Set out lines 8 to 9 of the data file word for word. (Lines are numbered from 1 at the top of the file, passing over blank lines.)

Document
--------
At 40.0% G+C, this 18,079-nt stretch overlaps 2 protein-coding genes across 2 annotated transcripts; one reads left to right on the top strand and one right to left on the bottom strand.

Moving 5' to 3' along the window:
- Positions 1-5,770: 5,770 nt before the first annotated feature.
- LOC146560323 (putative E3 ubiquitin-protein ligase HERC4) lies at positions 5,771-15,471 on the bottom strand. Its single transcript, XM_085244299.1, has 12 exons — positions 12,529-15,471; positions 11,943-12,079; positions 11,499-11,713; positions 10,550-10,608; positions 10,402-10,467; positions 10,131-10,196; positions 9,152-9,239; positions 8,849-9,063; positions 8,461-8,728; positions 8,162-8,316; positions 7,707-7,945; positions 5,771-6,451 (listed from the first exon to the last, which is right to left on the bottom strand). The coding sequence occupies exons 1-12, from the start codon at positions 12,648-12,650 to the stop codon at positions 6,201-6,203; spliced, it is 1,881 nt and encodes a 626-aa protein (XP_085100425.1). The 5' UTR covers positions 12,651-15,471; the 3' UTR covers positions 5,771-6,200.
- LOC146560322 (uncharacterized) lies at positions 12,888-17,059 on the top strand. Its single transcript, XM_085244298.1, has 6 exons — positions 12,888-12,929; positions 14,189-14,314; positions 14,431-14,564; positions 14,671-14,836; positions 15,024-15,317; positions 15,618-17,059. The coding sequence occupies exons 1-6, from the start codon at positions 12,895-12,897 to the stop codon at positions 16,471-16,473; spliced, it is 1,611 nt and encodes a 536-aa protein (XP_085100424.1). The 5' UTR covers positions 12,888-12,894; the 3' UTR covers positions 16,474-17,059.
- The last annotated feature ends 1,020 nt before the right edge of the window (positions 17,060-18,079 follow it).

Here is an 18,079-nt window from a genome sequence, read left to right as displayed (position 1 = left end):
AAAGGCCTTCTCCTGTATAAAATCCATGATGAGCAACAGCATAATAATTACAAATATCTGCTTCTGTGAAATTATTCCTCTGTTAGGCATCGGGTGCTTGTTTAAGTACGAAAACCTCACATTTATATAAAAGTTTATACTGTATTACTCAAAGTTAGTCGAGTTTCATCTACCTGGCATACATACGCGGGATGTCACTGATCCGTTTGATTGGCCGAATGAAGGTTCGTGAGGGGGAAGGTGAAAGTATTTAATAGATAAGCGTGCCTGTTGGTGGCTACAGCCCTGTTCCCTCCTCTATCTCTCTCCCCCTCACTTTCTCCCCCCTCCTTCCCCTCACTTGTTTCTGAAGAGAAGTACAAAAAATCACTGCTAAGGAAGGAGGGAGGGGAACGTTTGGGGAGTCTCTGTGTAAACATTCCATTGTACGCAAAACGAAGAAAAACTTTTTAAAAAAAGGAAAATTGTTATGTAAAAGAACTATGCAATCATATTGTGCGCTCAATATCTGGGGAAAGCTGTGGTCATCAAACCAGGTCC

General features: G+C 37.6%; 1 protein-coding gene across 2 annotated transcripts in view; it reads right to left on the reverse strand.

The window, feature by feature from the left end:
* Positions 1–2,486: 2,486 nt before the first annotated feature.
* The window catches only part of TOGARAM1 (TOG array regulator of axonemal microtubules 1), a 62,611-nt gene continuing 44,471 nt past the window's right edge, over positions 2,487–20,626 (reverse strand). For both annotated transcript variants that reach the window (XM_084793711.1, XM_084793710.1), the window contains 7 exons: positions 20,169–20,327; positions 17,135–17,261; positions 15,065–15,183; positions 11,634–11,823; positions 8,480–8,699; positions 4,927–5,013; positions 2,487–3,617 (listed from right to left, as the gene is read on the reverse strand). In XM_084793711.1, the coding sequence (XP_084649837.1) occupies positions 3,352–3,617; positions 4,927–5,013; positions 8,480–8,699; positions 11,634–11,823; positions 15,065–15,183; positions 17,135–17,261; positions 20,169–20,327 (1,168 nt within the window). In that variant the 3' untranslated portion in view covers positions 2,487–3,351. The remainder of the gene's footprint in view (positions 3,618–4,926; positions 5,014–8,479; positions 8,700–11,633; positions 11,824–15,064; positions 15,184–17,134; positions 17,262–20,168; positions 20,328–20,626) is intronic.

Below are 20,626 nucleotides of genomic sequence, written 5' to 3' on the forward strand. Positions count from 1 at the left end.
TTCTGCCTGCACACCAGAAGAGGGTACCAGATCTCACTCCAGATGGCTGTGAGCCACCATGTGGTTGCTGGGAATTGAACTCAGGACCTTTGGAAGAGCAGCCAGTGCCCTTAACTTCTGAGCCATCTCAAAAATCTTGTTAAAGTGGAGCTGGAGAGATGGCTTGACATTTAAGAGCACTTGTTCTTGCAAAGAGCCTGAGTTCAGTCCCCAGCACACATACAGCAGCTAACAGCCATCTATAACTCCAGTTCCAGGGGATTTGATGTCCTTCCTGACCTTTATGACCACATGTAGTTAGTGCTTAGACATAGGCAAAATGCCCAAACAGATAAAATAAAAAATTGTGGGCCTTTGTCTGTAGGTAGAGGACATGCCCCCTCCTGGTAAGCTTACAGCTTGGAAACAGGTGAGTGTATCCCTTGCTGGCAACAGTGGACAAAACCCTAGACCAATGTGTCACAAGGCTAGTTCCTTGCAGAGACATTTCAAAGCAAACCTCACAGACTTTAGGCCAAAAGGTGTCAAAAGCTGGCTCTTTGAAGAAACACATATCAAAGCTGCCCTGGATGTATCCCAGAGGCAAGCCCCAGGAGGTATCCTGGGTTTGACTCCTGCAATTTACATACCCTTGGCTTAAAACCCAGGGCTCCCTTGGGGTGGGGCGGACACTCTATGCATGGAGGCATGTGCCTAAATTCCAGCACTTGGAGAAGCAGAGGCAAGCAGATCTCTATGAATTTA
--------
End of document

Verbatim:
AAAGGCCTTCTCCTGTATAAAATCCATGATGAGCAACAGCATAATAATTACAAATATCTGCTTCTGTGAAATTATTCCTCTGTTAGGCATCGGGTGCTTGTTTAAGTACGAAAACCTCACATTTATATAAAAGTTTATACTGTATTACTCAAAGTTAGTCGAGTTTCATCTACCTGGCATACATACGCGGGATGTCACTGATCCGTTTGATTGGCCGAATGAAGGTTCGTGAGGGGGAAGGTGAAAGTATTTAATAGATAAGCGTGCCTGTTGGTGGCTACAGCCCTGTTCCCTCCTCTATCTCTCTCCCCCTCACTTTCTCCCCCCTCCTTCCCCTCACTTGTTTCTGAAGAGAAGTACAAAAAATCACTGCTAAGGAAGGAGGGAGGGGAACGTTTGGGGAGTCTCTGTGTAAACATTCCATTGTACGCAAAACGAAGAAAAACTTTTTAAAAAAAGGAAAATTGTTATGTAAAAGAACTATGCAATCATATTGTGCGCTCAATATCTGGGGAAAGCTGTGGTCATCAAACCAGGTCC

General features: G+C 37.6%; 1 protein-coding gene across 2 annotated transcripts in view; it reads right to left on the reverse strand.